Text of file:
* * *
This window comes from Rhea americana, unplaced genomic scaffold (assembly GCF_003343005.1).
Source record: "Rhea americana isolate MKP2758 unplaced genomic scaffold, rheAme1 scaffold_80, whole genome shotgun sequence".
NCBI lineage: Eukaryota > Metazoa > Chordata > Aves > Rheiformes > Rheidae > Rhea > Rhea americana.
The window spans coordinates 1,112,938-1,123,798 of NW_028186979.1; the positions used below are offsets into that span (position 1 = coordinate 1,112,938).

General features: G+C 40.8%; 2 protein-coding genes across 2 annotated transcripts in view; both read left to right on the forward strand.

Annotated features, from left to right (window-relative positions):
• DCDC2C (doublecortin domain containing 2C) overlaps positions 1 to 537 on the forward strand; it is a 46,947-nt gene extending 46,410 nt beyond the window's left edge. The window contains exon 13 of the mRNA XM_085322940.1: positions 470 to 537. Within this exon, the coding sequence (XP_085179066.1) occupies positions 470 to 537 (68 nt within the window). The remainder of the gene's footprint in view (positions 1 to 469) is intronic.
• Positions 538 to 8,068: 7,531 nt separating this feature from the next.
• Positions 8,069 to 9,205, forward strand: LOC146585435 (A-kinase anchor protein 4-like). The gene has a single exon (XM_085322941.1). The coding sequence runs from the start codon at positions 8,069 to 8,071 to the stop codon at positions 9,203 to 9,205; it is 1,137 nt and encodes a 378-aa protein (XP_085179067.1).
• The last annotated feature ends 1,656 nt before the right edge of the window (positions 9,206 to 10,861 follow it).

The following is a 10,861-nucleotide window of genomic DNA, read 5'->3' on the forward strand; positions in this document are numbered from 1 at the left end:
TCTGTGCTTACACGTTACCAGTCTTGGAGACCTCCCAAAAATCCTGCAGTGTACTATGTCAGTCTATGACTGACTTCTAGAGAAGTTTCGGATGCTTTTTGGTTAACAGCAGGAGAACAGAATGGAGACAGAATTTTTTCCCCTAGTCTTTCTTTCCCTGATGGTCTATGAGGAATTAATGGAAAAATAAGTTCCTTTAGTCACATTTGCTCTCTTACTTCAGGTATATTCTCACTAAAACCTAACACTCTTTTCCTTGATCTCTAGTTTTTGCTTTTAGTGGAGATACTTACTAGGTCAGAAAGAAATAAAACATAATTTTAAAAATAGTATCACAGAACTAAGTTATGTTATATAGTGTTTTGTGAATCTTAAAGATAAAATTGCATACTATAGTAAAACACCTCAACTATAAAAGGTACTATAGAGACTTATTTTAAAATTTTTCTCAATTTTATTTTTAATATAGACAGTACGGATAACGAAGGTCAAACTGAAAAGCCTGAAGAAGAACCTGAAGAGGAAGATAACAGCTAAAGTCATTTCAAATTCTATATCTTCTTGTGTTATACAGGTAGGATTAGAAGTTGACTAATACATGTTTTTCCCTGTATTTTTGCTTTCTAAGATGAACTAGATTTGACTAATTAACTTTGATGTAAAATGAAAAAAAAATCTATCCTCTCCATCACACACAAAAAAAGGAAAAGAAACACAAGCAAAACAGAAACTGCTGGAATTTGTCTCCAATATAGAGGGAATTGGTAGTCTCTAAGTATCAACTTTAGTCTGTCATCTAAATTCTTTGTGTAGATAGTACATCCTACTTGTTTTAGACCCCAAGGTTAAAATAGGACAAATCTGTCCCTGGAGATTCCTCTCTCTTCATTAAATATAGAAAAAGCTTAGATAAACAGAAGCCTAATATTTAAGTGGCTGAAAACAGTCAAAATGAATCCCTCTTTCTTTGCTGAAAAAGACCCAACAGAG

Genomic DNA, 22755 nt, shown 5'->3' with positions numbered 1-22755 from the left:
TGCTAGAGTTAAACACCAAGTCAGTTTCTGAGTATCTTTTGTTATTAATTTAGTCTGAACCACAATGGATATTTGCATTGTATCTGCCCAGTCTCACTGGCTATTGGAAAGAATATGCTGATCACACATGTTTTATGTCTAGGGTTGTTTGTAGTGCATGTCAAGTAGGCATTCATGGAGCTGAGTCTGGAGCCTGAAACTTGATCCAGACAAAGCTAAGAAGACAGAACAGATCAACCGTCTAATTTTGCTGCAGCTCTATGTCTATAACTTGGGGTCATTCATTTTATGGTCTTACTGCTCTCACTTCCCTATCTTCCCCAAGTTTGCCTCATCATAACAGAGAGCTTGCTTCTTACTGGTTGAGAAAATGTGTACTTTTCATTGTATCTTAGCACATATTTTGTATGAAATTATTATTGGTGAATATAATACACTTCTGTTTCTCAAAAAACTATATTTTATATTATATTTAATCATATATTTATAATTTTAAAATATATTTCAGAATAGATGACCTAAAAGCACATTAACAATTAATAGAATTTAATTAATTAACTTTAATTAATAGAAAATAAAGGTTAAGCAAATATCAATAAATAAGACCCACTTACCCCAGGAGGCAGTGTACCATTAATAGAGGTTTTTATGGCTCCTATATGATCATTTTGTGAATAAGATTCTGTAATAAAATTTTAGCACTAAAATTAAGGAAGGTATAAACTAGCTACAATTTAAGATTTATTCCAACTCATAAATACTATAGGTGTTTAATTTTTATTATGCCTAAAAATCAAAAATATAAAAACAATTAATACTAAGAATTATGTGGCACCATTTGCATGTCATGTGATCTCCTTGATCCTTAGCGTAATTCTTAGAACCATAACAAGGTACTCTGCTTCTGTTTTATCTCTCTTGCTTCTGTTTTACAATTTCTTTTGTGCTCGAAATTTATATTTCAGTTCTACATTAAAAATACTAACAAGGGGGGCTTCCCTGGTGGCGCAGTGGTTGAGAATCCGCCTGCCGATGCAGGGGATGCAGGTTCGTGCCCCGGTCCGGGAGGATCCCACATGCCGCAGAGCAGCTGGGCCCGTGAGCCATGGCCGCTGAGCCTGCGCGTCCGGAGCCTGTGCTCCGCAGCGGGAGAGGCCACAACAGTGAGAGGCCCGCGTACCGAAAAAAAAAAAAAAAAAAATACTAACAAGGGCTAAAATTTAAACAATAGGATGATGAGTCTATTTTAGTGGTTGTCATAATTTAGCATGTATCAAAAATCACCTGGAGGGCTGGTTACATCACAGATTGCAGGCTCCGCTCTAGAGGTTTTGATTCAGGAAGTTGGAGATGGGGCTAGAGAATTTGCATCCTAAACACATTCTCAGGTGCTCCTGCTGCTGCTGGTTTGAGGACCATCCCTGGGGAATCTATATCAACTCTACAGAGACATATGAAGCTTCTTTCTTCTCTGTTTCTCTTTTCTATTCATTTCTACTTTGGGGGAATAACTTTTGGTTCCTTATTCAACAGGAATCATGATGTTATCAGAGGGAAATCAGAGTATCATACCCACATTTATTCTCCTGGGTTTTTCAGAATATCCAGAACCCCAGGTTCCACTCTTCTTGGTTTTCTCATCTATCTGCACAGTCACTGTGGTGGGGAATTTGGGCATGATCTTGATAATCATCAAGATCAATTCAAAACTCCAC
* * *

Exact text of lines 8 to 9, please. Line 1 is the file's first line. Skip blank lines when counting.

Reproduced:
• Positions 538 to 8,068: 7,531 nt separating this feature from the next.
• Positions 8,069 to 9,205, forward strand: LOC146585435 (A-kinase anchor protein 4-like). The gene has a single exon (XM_085322941.1). The coding sequence runs from the start codon at positions 8,069 to 8,071 to the stop codon at positions 9,203 to 9,205; it is 1,137 nt and encodes a 378-aa protein (XP_085179067.1).